Rubio has a long history as a rising Republican star, of course. His unlikely challenge to then Florida Governor Charle Crist for the Republican nomination for an open Senate seat was opposed by many establishment Republicans but, thanks largely to his popularity with the growing Tea Party movement, Rubio was able to force Crist out of the race for the nomination to make an attempt to run as an independent. That run failed, of course, and Rubio walked into the Senate as one of the stars of the incoming class from the 2010 election and quickly became a media star. While the Senator lost much of his star power when he became part of the group that drafted the ill-fated Senate immigration reform plan in 2013, he fought hard to earn it back by becoming one of the party’s leading voices on foreign policy. His entry into the Presidential race, while unexpected given the fact that his mentor and close friend Jeb Bush was also running for the Republican nomination, seemed like the logical next step for a politician who had risen very quickly to the heights of political notoriety.
Unfortunately for Rubio, while his initial entry into the race did give him a bump in the polls, that bump faded quickly as time went on and faded even more once Donald Trump got into the race and the focus of the race on immigration policy reminded many Republicans that he had been on the “wrong” side of the debate just two years earlier. Starting in October, though, it began to appear that the junior Senator from Florida may be getting his much anticipated chance to rise in the ranks of Republican candidates. Thanks largely to a series of debate performances in which he was among the better spoken, better prepared candidates relatively speaking, Rubio slowly began to rise in the polls and to attract the attention of top Republican fundraisers while also earning the endorsement of many of his Senate colleagues. As I noted at the time, it seemed as though Rubio’s breakthrough moment had arrived.
That was three months ago, though, and Rubio doesn’t seem to have done much to exploit the chance he was given.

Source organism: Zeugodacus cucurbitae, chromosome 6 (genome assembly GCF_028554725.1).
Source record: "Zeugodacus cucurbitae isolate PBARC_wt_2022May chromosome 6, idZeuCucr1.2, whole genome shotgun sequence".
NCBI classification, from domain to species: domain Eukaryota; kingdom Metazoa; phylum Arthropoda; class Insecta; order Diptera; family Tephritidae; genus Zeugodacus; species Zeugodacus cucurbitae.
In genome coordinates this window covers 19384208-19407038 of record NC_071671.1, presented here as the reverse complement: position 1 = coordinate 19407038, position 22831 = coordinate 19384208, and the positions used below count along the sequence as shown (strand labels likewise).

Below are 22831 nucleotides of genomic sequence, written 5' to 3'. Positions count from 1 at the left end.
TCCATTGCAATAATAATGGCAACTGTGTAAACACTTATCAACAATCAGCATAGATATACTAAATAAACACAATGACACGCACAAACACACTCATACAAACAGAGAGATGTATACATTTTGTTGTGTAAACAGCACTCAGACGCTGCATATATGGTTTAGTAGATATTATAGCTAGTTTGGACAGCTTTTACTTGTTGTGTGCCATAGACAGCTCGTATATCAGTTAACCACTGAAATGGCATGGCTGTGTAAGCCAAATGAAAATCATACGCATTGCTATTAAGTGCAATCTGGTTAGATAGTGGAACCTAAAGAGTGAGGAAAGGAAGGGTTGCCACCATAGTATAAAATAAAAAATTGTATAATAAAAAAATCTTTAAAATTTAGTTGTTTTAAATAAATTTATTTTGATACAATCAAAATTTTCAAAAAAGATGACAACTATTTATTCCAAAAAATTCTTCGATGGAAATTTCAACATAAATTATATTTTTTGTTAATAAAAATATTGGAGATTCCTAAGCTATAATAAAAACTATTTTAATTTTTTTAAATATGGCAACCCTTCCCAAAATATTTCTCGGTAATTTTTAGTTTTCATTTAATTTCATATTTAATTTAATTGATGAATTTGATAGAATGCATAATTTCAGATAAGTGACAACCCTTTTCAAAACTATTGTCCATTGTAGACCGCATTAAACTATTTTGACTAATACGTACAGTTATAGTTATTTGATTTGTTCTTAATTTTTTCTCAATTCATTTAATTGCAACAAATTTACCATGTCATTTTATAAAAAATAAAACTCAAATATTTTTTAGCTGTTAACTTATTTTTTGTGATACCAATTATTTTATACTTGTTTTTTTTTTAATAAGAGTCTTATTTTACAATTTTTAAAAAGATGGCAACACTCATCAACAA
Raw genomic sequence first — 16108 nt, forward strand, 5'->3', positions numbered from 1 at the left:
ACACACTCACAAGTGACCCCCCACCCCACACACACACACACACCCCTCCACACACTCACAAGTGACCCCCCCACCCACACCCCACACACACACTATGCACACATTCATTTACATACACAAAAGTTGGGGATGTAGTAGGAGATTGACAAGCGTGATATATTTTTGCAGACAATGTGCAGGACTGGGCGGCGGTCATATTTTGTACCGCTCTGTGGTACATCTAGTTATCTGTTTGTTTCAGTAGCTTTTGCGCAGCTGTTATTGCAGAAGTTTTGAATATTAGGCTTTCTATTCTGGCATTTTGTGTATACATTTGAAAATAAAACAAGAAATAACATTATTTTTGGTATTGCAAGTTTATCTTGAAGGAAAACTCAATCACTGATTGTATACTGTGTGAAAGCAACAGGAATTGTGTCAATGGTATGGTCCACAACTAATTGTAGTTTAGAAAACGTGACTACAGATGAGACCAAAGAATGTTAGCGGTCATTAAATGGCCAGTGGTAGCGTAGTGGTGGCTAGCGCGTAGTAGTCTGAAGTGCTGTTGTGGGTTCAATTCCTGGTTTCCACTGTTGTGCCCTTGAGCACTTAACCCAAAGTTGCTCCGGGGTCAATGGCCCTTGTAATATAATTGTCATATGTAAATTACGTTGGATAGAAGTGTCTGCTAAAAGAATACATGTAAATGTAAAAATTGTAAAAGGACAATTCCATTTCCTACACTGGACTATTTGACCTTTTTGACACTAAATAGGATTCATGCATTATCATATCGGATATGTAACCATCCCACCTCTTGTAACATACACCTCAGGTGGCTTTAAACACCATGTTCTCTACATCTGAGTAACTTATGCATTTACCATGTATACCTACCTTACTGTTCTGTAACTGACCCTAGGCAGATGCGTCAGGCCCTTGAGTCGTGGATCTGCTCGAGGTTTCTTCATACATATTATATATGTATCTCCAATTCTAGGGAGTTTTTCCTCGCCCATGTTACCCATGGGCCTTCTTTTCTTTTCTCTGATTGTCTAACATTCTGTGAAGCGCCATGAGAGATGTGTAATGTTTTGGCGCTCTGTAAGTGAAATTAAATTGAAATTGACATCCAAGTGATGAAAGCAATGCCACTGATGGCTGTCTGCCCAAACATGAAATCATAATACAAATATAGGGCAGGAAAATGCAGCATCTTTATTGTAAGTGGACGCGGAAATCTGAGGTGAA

Last month, for example, it started to become apparent that Rubio’s campaign had decided to adopt a strategy that largely involved seemingly ignoring the early states in the race for the nomination in the apparent belief that they could still pull together a winning campaign elsewhere in the country regardless of how well they did in February. Not surprisingly, many Republican outsiders were skeptical of this strategy and seemed to hold off efforts to help Rubio’s campaign financially until it was clear that they were committed to putting together a strategy that would make Rubio a credible contender alongside Donald Trump and Ted Cruz. Now, the campaign says that it has a strategy that involves finishing third in Iowa, second in New Hampshire, and first in South Carolina, thus vaulting Rubio into contender status by the end of next month. While this isn’t an entirely absurd idea, as I noted earlier this month it’s hard to see exactly where the campaign is seeing the evidence that the momentum necessary for such a 3-2-1 strategy would materialize in the relatively short amount of time between Iowa and South Carolina. This was especially true given the fact that the polling at the time, and now, showed Rubio in a fairly distant third place behind Donald Trump and Ted Cruz nationally, as well as in Iowa, New Hampshire, and South Carolina. Perhaps most concerning, Rubio is not even able to average 15% support in his home state of Florida, where he also currently sits at third place behind the two Republican front runners.
This isn’t to say that everything looks glum for Rubio, of course. He did get the endorsement of the Des Moines Register over the weekend, and there have been at least some signs in recent polling that he is moving up in the polls, albeit very, very slowly. That’s why tonight’s debate may well be crucial for Rubio going forward. If he can make a case to voters, including those who are saying they support candidates like Cruz and those who say they’re backing the other “establishment” candidates such as Bush, Christie, and Kasich, then he may have a chance to pull off surprises in Iowa and/or New Hampshire that will give his candidacy credibility going forward. If he can’t do that, though, then his campaign could quickly fade as money dries up, the front runners move forward, and Republicans either look elsewhere for a champion.
Marco Rubio, then, may be the GOP’s best hope in 2016, but before he gets there he needs to overcome a lot of doubts.